Now, I've got both my mobile number and my landline ported to Google Voice for the ultimate flexibility. My calls are free (at least through 2013) and I get to keep my mobile and landline phone numbers for life.

Further Reading:

I'm also completely fed up with the exorbitant pricing of cable TV and cut the cord on that too. More on that in my next installment. 

Are you still using a landline phone? How much do you pay per month?

Update 2013-1231: ObiHai announced that Google is ending support for XMPP based calling with Google Voice on May 15, 2014 which will make Google Voice incompatible with the OBi100 device.

Topics: Apple, Apps, iOS, iPad

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  • Magic Jack

    These days you need a reason to keep a landline. In our case it was to have a number to give our kids school so our cell phone wouldn't be bombarded with PTA and special event announcements. That's no reason to spend $50.00 a month though. So a couple of years ago I switched to Magic Jack. It's not free like Google voice (which I hadn't heard of at the time) but at $20.00 a year it's practically free, and these days they've got a unit that doesn't need to stay plugged in to your PC.

    And while we're at it, allow me to pimp another great service I've discovered: localphone

    This is a company that employs VOIP for international calling so you can dramatically lower your cell phone bills. Works best if there's only one or two numbers you regularly call. In my case, it's my dad in Canada. These days landline calls to Canada are usually free for most VOIP providers, but your cell phone company probably still charges an exhorbitant per-minute fee (on top of a monthly "feature" fee to lower the per-minute cost). Well, what Localphone does it set up a U.S. local phone number that is linked to that international number. So instead of calling my dad at his Canadian number I'm dialing the U.S. based number I set up with local phone. The service, in turn, charges a low per minute connection fee. I think Canada is something like 1 cent per minute. I call my dad once a week and I find that if I put $10.00 into my Localphone account I can talk to him for months before running out of credit. Call quality is decent.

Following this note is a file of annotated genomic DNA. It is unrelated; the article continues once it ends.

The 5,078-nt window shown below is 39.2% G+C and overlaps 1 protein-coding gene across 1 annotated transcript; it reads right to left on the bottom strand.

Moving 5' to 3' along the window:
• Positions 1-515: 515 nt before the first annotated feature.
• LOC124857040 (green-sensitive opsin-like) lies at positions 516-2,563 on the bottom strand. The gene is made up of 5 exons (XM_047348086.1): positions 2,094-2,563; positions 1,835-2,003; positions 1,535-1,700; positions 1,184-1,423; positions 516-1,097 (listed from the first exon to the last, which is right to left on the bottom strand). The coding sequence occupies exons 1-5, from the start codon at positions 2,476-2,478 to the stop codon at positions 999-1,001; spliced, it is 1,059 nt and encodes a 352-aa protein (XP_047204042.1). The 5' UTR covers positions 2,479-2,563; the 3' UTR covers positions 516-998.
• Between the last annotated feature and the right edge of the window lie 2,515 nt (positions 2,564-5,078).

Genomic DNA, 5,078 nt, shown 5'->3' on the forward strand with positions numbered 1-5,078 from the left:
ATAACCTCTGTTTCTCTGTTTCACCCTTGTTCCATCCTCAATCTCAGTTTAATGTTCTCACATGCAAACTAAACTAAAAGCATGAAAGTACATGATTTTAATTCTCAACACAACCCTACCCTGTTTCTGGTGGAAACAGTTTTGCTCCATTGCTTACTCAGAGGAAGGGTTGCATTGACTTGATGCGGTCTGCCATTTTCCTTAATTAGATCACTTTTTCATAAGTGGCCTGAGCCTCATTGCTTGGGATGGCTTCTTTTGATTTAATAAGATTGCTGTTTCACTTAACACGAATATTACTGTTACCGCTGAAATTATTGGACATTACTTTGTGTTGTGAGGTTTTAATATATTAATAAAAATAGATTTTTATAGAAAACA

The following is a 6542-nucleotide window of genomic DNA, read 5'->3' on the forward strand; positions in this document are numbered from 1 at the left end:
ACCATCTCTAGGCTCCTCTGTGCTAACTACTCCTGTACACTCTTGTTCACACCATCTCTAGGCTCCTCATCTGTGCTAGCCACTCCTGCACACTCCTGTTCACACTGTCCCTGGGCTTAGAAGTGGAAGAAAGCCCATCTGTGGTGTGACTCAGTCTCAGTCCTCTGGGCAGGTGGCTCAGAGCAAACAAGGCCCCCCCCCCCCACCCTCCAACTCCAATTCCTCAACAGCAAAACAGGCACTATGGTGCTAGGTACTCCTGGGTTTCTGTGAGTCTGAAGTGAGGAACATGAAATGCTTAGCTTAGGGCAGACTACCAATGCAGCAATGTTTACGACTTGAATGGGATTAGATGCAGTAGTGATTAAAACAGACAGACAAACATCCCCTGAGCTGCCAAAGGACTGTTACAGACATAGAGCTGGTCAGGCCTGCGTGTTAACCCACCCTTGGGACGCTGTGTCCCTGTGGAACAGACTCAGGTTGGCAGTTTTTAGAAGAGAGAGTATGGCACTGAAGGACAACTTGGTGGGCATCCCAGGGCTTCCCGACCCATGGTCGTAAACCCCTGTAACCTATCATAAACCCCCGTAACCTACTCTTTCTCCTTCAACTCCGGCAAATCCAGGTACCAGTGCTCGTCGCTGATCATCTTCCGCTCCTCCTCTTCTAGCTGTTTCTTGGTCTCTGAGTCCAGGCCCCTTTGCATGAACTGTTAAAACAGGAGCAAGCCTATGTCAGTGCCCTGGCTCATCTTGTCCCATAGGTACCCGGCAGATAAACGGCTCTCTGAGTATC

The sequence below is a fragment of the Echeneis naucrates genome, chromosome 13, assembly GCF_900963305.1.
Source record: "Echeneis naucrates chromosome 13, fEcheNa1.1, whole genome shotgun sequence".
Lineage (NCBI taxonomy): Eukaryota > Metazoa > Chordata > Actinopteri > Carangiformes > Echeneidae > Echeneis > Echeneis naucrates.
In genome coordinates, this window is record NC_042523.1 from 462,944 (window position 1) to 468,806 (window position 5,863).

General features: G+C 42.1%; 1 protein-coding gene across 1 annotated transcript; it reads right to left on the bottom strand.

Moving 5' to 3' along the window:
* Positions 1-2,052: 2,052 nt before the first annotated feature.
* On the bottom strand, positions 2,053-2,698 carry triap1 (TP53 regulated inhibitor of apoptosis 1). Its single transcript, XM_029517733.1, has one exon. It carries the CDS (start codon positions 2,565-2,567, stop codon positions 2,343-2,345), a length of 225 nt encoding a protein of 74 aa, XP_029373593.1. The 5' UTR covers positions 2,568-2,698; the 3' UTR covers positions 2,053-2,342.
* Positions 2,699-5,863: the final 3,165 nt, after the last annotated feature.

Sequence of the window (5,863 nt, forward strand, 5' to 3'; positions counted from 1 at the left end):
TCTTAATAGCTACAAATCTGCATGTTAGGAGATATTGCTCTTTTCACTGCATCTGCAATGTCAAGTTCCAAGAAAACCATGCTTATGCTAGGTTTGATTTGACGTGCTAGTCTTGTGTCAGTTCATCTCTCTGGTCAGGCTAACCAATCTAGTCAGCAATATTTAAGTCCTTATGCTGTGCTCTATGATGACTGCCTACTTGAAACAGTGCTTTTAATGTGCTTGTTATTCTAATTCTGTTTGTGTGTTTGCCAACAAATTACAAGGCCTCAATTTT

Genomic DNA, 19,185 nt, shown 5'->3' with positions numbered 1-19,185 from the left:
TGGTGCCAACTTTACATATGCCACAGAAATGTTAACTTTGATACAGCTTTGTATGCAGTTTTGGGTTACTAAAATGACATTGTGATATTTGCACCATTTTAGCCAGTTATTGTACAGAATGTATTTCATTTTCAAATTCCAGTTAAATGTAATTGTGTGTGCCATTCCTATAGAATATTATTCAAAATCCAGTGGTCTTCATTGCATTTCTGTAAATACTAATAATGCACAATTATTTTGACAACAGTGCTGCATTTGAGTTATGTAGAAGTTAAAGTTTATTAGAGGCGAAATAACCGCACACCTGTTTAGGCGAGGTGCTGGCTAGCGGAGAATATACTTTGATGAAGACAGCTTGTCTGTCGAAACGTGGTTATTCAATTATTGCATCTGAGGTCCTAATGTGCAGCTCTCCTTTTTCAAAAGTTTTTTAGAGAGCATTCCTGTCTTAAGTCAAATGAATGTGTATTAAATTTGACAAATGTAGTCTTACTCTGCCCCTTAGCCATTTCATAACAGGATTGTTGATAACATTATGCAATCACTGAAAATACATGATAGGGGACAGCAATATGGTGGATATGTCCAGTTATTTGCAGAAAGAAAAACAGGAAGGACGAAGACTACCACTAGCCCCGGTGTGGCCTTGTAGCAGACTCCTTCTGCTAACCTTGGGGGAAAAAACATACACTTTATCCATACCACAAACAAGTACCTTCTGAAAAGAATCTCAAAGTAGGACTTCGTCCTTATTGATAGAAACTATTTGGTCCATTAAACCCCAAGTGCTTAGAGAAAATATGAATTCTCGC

• I like this article

    Other ways to save: If you have AT&T cell service you can port your landline to a mobile $9.99 a month add on.

    MagicJack is way too problematic if you ever need to "chat" with customer service (they don't allow you to talk to them). I tried to port my landline over to them, they could not figure out how to "press the button" to make it work. Call Quality is subpar when compared to AT&T. Skip Magicjack.
  • How did you get your cell number ported?

    I tried to the same to a Skype number and was NO WAY by ATT.

    Were you able to just a pay a data plan on the cell phone??? I was told NO WAY also by them.
    • To aT&T Mobile.

      I used the AT&T Home Phone service box:

      Since I have an AT&T cell account it counts as once of my $9.99 lines. I was switching from Vonage so being able to talk to both Vonage and AT&T customer services helped port the number.

      It works for me.